New developments in photonic sintering pave the way for flexible electronics.
The usual way of making printed circuits is to layer on thin coatings of material, then etch away most of it to leave microscopic lines. This process requires complex machinery and noxious chemicals. It's far simpler to print the lines directly onto the substrate using metal nanoparticle inks. Nano-size silver and copper particles are nearly perfect for printing fine structures with standard rotary presses or inkjet printers. But to turn them into functional electronic circuits, the particles have to be fused so they lose their "weird" nanoscale properties and act like classic metal wire.
The process of fusing metal nanoparticles is called sintering. Broadly, sintering simply means using heat or pressure to form a solid mass of material, without melting the material to the point of liquefying. Sintering occurs naturally deep in the earth; anyone who has fired a pot has seen the effects of sintering in the transformation of the clay that occurs in the kiln.
While sintering of powdered metals like those used in nanoparticle inks occurs below the normal melting point of these metals, it still requires heating the materials, which limits the selection of substrates that can be used. And the sintering takes minutes in the oven, making roll-to-roll printing impractical.
Photonic sintering, which uses laser, infrared, and pulsed high-energy lights rather than heat to fuse the metal, has been around for several years. But the physics behind the process was not well understood. In fact, researchers at Oregon State University have shown that much of what people thought they did know about photonic sintering was wrong. The common belief had been that nanoparticles had to melt to achieve the high densities required for functional electronic circuitry. Given that nanoparticle melting points are size dependent, that meant smaller nanoparticles would result in higher densities.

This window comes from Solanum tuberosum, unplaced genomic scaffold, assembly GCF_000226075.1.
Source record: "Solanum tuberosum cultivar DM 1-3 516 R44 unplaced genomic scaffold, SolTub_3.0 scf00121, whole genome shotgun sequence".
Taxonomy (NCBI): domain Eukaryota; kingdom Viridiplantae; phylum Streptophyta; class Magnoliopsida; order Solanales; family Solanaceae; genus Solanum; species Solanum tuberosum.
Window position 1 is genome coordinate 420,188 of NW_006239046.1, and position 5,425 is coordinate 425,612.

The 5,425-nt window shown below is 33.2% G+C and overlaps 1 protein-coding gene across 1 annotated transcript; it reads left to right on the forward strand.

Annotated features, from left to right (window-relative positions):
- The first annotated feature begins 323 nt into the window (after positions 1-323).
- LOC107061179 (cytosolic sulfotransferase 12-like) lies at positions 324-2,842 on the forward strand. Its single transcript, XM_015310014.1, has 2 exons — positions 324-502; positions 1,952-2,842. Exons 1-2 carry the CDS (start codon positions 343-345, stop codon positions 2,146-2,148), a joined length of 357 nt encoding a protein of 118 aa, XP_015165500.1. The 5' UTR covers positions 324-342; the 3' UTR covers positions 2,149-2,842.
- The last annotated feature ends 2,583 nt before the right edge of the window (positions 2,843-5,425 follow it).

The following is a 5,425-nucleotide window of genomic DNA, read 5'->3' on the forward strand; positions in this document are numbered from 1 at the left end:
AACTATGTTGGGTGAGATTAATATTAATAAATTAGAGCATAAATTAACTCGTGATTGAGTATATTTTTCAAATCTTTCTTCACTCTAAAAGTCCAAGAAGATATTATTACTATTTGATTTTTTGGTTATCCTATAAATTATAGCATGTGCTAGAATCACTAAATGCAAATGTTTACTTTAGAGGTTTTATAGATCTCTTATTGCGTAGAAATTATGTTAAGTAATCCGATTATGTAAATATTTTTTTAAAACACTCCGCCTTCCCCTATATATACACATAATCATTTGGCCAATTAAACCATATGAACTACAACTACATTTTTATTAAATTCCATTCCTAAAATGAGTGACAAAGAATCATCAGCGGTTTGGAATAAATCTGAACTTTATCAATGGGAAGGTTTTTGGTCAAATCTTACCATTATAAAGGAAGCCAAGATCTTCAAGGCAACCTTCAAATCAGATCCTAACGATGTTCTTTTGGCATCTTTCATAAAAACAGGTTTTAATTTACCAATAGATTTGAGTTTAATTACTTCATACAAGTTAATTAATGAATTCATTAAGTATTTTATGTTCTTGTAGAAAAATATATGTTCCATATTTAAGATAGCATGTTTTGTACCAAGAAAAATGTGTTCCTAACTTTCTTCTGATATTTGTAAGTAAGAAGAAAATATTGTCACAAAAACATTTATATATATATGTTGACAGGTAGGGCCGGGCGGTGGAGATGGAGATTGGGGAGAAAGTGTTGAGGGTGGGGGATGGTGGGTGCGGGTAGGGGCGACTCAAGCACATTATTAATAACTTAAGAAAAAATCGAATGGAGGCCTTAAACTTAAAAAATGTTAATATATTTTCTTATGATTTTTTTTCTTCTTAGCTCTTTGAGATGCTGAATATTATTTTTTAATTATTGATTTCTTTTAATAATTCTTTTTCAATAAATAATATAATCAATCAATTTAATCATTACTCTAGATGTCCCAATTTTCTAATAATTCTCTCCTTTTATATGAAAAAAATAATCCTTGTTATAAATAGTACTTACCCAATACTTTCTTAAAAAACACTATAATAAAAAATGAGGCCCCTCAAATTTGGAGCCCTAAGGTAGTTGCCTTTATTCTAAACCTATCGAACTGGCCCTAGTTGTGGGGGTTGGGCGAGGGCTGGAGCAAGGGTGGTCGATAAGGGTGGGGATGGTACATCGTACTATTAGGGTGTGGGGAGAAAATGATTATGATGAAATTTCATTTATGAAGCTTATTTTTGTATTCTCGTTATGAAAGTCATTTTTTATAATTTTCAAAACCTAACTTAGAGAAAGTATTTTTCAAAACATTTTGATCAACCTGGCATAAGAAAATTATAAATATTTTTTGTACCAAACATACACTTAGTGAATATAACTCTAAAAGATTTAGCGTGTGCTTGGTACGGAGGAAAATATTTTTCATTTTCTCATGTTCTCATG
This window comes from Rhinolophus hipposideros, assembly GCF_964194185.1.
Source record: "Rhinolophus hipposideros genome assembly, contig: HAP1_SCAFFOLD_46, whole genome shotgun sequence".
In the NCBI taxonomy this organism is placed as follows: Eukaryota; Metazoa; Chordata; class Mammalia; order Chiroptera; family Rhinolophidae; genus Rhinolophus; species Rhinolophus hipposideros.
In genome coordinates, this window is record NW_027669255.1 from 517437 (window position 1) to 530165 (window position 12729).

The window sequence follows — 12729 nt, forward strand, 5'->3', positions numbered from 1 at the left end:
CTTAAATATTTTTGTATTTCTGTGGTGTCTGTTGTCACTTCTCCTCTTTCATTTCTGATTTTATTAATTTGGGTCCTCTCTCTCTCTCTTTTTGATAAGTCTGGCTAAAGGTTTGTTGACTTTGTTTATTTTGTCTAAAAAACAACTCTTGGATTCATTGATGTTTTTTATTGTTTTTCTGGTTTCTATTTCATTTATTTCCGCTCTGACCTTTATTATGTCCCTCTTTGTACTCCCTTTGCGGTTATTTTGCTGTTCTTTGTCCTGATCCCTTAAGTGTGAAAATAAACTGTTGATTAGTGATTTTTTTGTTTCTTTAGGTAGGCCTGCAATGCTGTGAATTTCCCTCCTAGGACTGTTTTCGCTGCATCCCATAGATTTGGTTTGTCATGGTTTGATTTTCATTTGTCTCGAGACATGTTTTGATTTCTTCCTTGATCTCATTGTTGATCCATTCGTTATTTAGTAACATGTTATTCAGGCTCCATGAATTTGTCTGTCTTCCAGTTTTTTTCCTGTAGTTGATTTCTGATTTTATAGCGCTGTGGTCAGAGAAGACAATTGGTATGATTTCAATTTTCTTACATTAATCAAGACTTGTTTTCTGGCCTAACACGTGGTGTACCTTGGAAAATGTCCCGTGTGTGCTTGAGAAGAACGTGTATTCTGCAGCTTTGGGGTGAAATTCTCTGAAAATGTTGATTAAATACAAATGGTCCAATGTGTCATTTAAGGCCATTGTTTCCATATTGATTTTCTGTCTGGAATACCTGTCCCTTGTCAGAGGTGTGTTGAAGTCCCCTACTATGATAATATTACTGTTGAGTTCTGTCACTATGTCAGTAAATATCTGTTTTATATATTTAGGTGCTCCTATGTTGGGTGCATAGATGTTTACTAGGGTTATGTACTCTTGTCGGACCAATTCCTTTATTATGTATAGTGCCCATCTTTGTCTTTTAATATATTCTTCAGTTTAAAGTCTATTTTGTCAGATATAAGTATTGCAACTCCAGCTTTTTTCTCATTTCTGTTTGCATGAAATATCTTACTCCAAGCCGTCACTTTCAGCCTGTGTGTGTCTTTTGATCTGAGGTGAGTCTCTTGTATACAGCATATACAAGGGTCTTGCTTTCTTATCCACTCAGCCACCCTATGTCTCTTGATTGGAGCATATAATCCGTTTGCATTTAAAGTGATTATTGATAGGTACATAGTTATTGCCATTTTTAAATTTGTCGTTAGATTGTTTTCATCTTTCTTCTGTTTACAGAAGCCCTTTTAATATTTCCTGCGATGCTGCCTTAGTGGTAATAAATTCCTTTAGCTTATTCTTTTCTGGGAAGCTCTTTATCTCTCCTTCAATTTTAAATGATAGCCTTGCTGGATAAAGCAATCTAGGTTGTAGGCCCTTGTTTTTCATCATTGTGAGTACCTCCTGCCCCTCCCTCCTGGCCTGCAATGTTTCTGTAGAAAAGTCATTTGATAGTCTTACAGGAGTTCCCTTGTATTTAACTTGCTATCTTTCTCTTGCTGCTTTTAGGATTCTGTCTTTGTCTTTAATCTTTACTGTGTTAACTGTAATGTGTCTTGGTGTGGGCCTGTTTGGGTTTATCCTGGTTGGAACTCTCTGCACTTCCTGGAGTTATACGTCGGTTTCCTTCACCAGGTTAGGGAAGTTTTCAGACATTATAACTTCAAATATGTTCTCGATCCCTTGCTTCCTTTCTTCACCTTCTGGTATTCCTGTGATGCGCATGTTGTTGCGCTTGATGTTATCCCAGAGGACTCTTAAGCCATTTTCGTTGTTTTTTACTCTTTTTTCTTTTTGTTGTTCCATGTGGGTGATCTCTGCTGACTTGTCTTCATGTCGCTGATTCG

As the OSU team discovered, that was a mistake. The relationship between temperature change and degree of fusion, they found, had been overestimated. When they examined sintered material with a scanning electronic microscope, they found that the smaller nanoparticles in their sample had not actually melted. "We found that it's slightly unusual physics and not what it was conventionally thought to be," said Rajiv Malhotra, an assistant professor of mechanical engineering in the OSU College of Engineering. "Eventually we were able to do some experiments, develop some models which show that you can give a set of optimum parameters to do it as fast as possible at the lowest temperature possible." In fact, the team showed, photonic sintering could occur at much lower temperatures than had been thought, and with greater control of the material porosity. That discovery, announced in December 2015, had the immediate effect of opening the way for sintering printed nanoparticle lines literally in a flash, at room temperature.